Published in IRIN News on 16 January 2014
Despite a decreasing prevalence of HIV/AIDS among commercial sex workers, health workers say the stigma associated with prostitution and the harsh laws against it are undermining sex workers’ access to HIV-related services.
“Myanmar has made remarkable progress, given the limited resources it’s had [to combat HIV]. Resources are usually misspent by targeting the general community [rather than at-risk groups]. However, the country’s national strategy has included some very strong targeting,” said Eamonn Murphy, the country coordinator for the Joint UN Programme on AIDS (UNAIDS).
Myanmar currently allocates just 3.9 percent of its budget to health, but the figure will rise to 5 percent in 2014, which represents a fourfold increase since the end of military rule in 2011.
The Global Fund to Fight AIDS, Tuberculosis and Malaria resumed operations in Myanmar in 2011 and in September 2013 provided US$160 million for HIV services [until 2016] – an increase of $90 million.
According to the Myanmar Ministry of Health, there are 200,000 people living with HIV/AIDS, and approximately 15,000 people die of AIDS-related illnesses every year.
“Prevalence has been decreasing in all risk groups other than drug users,” Anne Lancelot, director of the Targeted Outreach Programme at Population Services International (PSI) confirmed.
Surveys reveal that in 2008, prevalence among sex workers stood at 18.4 percent, whereas 7.1 percent of sex workers were HIV positive in 2012.
While government data estimates that there are currently 60,000 sex workers in Myanmar, PSI puts the real number at closer to 80,000. The national HIV infection rate is 0.5 percent, making HIV/AIDS a concentrated epidemic, said Murphy, adding, “However there have been quite a lot of deaths due to a lack of access to treatment.”
Laws curb access to health services
The stiff penalties for commercial sex work contained in Myanmar’s Suppression of Prostitution Act (1949) are a major barrier to accessing HIV treatment. The punishment is one to three years in prison for sex workers, but clients are not punished under the law.
“Very harsh laws are in place against sex workers, instead of the mobilizers, the traffickers and the gangs who push women into sex work,” said Sid Naing, the country director for Marie Stopes, an international NGO working to improve sexual and reproductive health.
Even possessing a condom could be used as circumstantial evidence of prostitution until 2011, when the Ministry of Home Affairs issued a directive to the contrary, yet according to UNAIDS most of the public are unaware of the directive.
“People are still not comfortable about carrying large amounts of condoms because they could be targeted as sex workers,” PSI’s Lancelot noted.
Another barrier to the prevention and treatment of HIV is the stigma surrounding commercial sex work – the word “prostitute” literally translates to “bad woman”.
“Myanmar isn’t like other countries where sex work is more organized, with red-light districts which are brothel-based. There’s a great deal of indirect sex work, such as in massage parlours and karaoke bars,” said Krittayawan Tina Boonto, the UNAIDS investment and efficiency advisor.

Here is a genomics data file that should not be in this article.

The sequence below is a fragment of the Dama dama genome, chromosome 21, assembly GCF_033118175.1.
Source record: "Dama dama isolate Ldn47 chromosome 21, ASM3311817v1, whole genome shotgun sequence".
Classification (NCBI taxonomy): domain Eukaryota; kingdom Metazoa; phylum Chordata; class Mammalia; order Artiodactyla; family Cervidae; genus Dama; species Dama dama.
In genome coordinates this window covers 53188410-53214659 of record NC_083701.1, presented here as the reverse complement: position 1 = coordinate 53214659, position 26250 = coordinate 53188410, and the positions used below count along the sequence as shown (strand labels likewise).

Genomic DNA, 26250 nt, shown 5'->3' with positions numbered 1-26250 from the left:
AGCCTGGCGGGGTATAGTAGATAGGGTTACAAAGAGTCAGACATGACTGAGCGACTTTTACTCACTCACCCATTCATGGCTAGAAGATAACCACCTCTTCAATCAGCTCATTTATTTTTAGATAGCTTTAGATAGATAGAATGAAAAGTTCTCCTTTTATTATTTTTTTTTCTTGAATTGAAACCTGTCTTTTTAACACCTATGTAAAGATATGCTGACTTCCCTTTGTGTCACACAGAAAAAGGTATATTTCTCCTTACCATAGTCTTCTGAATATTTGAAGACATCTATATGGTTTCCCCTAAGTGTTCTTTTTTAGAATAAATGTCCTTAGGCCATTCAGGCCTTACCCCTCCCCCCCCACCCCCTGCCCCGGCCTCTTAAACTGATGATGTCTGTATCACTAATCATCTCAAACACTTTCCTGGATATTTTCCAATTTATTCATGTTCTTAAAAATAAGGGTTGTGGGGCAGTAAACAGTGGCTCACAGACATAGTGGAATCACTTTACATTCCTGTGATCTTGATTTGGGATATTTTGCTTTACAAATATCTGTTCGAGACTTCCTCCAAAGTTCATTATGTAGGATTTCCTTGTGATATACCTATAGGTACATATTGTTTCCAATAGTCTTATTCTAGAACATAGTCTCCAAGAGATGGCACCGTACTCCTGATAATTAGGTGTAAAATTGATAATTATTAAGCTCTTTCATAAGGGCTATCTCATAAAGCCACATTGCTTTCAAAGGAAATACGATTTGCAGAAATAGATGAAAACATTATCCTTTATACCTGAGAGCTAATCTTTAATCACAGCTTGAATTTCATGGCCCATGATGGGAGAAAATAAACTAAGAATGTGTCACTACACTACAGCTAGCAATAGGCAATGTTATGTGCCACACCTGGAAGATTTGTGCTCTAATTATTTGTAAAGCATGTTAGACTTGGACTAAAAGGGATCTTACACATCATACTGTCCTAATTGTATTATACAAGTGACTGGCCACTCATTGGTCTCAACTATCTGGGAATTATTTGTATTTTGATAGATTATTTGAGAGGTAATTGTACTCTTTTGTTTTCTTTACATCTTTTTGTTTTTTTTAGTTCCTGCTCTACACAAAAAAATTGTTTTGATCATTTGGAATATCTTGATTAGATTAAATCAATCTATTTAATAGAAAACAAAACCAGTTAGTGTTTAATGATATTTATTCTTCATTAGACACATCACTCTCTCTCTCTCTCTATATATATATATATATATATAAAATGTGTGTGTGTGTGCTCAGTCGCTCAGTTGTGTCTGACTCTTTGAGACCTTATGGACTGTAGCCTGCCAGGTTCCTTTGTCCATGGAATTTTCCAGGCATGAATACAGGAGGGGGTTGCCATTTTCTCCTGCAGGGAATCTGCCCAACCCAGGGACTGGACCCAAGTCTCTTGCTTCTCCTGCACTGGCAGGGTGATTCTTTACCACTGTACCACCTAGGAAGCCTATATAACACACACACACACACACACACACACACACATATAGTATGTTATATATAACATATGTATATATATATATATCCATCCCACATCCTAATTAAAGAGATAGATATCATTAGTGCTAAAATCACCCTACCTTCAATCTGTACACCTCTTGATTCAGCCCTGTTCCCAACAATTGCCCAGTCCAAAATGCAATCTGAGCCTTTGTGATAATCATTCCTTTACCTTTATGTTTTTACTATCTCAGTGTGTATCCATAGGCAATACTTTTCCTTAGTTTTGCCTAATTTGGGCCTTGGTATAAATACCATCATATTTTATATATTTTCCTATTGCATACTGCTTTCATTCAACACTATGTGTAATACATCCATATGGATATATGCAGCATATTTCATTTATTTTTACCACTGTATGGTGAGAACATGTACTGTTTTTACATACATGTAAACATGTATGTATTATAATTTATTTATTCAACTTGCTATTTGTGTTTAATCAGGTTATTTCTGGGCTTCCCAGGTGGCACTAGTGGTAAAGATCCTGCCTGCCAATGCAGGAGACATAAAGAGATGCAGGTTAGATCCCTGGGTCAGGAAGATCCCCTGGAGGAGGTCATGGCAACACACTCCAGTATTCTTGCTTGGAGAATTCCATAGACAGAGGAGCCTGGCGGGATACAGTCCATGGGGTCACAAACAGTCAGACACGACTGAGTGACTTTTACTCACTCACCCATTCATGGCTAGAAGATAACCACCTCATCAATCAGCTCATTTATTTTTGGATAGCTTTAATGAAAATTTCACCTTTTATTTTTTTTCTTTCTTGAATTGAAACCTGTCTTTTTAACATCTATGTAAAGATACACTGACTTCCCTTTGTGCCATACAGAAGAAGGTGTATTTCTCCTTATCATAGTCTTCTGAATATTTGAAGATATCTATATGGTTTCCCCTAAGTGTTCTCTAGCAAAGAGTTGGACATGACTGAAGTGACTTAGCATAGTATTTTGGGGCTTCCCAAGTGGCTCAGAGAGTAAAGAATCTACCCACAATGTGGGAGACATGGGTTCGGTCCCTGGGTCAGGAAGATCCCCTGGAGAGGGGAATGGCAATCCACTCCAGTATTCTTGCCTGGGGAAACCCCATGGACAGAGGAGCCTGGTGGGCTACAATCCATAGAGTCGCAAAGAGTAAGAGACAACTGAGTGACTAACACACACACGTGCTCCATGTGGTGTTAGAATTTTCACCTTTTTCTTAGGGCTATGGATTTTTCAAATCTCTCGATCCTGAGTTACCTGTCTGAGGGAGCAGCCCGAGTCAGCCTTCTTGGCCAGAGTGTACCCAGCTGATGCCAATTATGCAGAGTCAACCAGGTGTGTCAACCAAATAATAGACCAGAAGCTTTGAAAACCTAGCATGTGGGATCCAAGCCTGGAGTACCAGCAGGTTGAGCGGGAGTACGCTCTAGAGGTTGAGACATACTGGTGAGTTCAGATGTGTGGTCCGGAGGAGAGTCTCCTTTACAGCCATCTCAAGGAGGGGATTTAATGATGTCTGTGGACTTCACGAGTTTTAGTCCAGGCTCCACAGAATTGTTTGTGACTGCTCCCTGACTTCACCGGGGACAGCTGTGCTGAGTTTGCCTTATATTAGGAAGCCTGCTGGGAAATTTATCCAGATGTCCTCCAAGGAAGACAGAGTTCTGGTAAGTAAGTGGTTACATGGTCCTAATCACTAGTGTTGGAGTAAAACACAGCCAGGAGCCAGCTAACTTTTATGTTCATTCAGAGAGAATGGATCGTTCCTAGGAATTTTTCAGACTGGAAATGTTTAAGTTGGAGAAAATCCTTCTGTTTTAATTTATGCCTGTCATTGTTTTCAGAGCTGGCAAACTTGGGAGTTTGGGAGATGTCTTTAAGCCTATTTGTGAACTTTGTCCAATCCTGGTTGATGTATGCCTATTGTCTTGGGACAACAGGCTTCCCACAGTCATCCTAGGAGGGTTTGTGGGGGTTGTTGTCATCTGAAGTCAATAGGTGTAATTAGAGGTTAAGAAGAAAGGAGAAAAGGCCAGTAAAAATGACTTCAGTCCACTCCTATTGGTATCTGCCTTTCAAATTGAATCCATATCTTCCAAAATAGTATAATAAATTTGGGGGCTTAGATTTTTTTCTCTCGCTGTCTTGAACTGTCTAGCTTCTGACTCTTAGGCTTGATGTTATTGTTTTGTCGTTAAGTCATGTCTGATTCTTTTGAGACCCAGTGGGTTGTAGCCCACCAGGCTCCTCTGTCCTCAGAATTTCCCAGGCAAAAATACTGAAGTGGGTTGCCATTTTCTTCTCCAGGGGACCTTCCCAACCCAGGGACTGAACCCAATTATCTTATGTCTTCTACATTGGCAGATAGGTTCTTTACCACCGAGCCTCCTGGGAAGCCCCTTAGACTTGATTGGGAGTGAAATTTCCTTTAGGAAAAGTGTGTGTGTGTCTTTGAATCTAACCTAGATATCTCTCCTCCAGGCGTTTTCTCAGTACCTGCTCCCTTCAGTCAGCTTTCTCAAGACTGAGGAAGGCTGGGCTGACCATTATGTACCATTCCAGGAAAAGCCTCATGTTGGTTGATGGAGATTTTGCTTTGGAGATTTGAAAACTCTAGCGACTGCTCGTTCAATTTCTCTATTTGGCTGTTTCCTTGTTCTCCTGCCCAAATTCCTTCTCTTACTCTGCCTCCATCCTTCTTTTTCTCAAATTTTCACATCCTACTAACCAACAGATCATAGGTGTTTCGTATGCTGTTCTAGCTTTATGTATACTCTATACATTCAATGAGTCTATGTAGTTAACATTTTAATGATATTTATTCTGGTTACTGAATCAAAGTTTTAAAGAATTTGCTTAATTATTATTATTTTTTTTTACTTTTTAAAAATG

In 1998 an amendment broadened the 1949 legal definition of a brothel to include any place used habitually for sex. This was done in response to the growth of sex work conducted in karaoke bars and massage parlours, which frequently change locations due to harassment by police. The managers of these establishments often deny health workers access to employees for fear of prosecution.
Naing said as a result of this, trying to provide HIV services was “like trying to pin down a river. The next day you go back and the sex workers are no longer there.”
Is parliament ready?
In July 2013, the founder of the Sex Workers in Myanmar network (SWIM), an advocacy group for commercial sex workers, Thuza Win, spoke in parliament about the legal barriers to accessing HIV services. “This government is so different from when I set up the network in 2009. I think the laws could even change before the 2015 [general] elections,” she said.
Naing agrees – up to a point. “The legislature has a number of promising members who are trying to raise the issue. But there are also very vocal conservatives, and many who agree in conscience but fear they will be seen as attacking traditional values.”
Sandar Min, an MP representing Myanmar’s main opposition party, the National League for Democracy, led by Aung San Suu Kyi, told IRIN, “My mission is to work out how to draft a new law so that there is more protection for HIV patients. But although I’m not ashamed to speak out, many others are.”
The policy officer for the Asia Pacific Network of Sex Workers (APNSW), Kay Thi Win, who is also the founder of the AIDS Myanmar Association (AMA), commented, “I’m not sure that Myanmar is ready to decriminalize sex work. However, before the 2010 elections, there wasn’t even any public debate. I think that with more advocacy… we may be able to turn the tide of opinion.”